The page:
What is Medicare?
Medicare is a federal government program created in the 1960s to help provide health care to individuals who are age 65 or older. Individuals below 65 who have been disabled for 24 consecutive months and those with end-stage renal disease (permanent kidney failure requiring dialysis or a transplant) are also eligible for Medicare.
The video below gives a short overview of Medicare. You can also view and download the official Medicare guide.
The Four Parts of Medicare
Medicare consists of four parts:
Part A covers in-hospital care. Part A is also called Hospital Insurance and includes treatment in hospitals, including a semi-private room, meals, supplies, and use of medical equipment. It also covers skilled nursing facilities, hospices, and at-home skilled nursing care such as physical, occupational, and speech therapy. Wheelchairs and walkers are also covered by Part A.
Part B, or Supplementary Medical Insurance, covers outpatient care. This includes doctors’ office visits, outpatient hospital care, lab tests, and medical devices like eyeglasses and prosthetic devices. Part B also covers some vaccinations and prescription drugs administered in doctors’ offices.
Part C consists of private health plans that administer Medicare benefits. Part C has mainly HMOs and PPOs that allow you to receive the benefits of the other parts together in one plan. These plans are called Medicare Advantage plans.
Part D, started in 2006, is the newest part. It covers prescription medications that you take at home, including insulin supplies and certain vaccines. Part D is available through several private insurance companies, each of which offers a different list of medications and costs. Alternatively, you can enroll in a Medicare Advantage (Part C) plan that also covers Part D medications.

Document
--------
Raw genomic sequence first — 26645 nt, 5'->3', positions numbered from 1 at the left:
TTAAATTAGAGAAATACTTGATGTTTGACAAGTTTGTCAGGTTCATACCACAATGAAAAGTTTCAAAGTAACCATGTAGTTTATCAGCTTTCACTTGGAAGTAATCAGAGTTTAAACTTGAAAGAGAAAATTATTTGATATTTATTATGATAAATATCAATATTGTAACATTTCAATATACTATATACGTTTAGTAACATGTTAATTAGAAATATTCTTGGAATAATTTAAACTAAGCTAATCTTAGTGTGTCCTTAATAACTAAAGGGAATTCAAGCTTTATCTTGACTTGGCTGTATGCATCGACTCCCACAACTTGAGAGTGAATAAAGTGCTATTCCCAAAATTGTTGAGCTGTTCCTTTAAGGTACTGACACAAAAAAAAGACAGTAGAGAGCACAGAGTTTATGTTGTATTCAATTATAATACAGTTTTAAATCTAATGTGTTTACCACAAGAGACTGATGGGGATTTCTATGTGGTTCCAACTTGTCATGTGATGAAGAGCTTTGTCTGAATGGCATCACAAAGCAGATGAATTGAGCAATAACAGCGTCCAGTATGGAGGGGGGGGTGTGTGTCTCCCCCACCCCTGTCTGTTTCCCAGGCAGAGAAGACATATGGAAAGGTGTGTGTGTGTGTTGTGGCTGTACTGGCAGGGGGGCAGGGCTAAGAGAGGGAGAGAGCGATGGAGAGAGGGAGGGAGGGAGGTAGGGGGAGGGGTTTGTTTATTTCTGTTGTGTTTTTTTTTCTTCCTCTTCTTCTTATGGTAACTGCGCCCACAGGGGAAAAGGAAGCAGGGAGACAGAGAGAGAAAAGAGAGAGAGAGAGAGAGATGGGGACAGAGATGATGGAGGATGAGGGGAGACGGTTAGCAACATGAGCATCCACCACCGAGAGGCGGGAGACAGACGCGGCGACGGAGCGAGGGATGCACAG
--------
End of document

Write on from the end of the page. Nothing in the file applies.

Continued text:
What Medicare covers
Medicare covers most services that are considered “medically necessary.” Besides medical treatments, it covers some preventative screenings like pap smears, mammograms, bone density tests, colonoscopies, and screenings for heart disease, cancer, and diabetes.
But not all common services are covered. For example, Medicare doesn’t cover physical exams, routine vision, hearing and dental care. It also doesn’t cover nursing home care or medical services outside the United States. But, when you first sign up to Medicare Part B, you’re entitled to a one-time wellness checkup and history review within the first twelve months after signing up.
Is a test or treatment covered by Medicare? Find out here.
Under the Affordable Care Act, annual wellness checkups are included in Medicare. However these checkups are more like lifestyle counseling sessions with your physician than traditional physical exams. The doctor may check your height, weight, body mass, and blood pressure, but the bulk of the visit is discussion of your medical and family history, your health condition, and reducing risks of disease.
The next page describes Medicare premiums and co-pays. Alas, Medicare is not free.
Next: What Medicare costs